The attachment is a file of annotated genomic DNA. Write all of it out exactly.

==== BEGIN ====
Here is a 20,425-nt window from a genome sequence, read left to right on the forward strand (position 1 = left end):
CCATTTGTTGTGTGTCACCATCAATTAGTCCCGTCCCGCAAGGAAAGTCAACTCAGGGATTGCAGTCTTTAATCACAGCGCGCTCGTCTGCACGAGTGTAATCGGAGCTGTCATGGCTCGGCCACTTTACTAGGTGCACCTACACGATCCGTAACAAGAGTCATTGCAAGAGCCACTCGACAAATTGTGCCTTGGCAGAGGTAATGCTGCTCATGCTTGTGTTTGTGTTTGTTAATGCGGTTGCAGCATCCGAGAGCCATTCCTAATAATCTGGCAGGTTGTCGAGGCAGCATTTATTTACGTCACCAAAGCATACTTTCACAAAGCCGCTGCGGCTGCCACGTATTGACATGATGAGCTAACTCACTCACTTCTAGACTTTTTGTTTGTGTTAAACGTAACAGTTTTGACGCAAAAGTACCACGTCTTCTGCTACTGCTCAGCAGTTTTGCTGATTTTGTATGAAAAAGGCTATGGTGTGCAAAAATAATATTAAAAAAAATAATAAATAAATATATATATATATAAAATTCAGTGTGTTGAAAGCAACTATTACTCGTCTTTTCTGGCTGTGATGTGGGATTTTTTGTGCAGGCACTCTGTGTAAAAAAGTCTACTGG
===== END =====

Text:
Here is a 20,425-nt window from a genome sequence, read left to right on the forward strand (position 1 = left end):
CCATTTGTTGTGTGTCACCATCAATTAGTCCCGTCCCGCAAGGAAAGTCAACTCAGGGATTGCAGTCTTTAATCACAGCGCGCTCGTCTGCACGAGTGTAATCGGAGCTGTCATGGCTCGGCCACTTTACTAGGTGCACCTACACGATCCGTAACAAGAGTCATTGCAAGAGCCACTCGACAAATTGTGCCTTGGCAGAGGTAATGCTGCTCATGCTTGTGTTTGTGTTTGTTAATGCGGTTGCAGCATCCGAGAGCCATTCCTAATAATCTGGCAGGTTGTCGAGGCAGCATTTATTTACGTCACCAAAGCATACTTTCACAAAGCCGCTGCGGCTGCCACGTATTGACATGATGAGCTAACTCACTCACTTCTAGACTTTTTGTTTGTGTTAAACGTAACAGTTTTGACGCAAAAGTACCACGTCTTCTGCTACTGCTCAGCAGTTTTGCTGATTTTGTATGAAAAAGGCTATGGTGTGCAAAAATAATATTAAAAAAAATAATAAATAAATATATATATATATAAAATTCAGTGTGTTGAAAGCAACTATTACTCGTCTTTTCTGGCTGTGATGTGGGATTTTTTGTGCAGGCACTCTGTGTAAAAAAGTCTACTGG